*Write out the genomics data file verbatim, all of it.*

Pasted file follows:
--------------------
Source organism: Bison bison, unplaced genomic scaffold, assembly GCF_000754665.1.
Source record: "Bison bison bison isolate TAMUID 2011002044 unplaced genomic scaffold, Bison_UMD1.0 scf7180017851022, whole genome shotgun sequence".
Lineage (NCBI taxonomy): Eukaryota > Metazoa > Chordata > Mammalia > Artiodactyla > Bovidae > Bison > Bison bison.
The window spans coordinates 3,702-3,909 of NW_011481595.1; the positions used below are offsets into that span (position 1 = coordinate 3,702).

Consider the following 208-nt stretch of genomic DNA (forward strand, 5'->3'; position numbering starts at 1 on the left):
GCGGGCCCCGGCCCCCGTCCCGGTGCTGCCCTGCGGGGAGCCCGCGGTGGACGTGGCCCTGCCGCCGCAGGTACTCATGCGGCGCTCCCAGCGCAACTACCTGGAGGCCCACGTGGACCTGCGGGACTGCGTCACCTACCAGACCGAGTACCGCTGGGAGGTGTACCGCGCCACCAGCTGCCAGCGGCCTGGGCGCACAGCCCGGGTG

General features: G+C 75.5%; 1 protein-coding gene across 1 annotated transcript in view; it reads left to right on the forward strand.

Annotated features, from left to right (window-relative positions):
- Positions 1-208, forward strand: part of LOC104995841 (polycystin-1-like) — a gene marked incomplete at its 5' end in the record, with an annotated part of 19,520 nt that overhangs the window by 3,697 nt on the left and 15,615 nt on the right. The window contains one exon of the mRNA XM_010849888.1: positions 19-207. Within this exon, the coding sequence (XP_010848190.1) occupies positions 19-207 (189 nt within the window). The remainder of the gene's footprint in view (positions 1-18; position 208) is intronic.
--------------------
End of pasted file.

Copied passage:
Source organism: Bison bison, unplaced genomic scaffold, assembly GCF_000754665.1.
Source record: "Bison bison bison isolate TAMUID 2011002044 unplaced genomic scaffold, Bison_UMD1.0 scf7180017851022, whole genome shotgun sequence".
Lineage (NCBI taxonomy): Eukaryota > Metazoa > Chordata > Mammalia > Artiodactyla > Bovidae > Bison > Bison bison.
The window spans coordinates 3,702-3,909 of NW_011481595.1; the positions used below are offsets into that span (position 1 = coordinate 3,702).

Consider the following 208-nt stretch of genomic DNA (forward strand, 5'->3'; position numbering starts at 1 on the left):
GCGGGCCCCGGCCCCCGTCCCGGTGCTGCCCTGCGGGGAGCCCGCGGTGGACGTGGCCCTGCCGCCGCAGGTACTCATGCGGCGCTCCCAGCGCAACTACCTGGAGGCCCACGTGGACCTGCGGGACTGCGTCACCTACCAGACCGAGTACCGCTGGGAGGTGTACCGCGCCACCAGCTGCCAGCGGCCTGGGCGCACAGCCCGGGTG

General features: G+C 75.5%; 1 protein-coding gene across 1 annotated transcript in view; it reads left to right on the forward strand.

Annotated features, from left to right (window-relative positions):
- Positions 1-208, forward strand: part of LOC104995841 (polycystin-1-like) — a gene marked incomplete at its 5' end in the record, with an annotated part of 19,520 nt that overhangs the window by 3,697 nt on the left and 15,615 nt on the right. The window contains one exon of the mRNA XM_010849888.1: positions 19-207. Within this exon, the coding sequence (XP_010848190.1) occupies positions 19-207 (189 nt within the window). The remainder of the gene's footprint in view (positions 1-18; position 208) is intronic.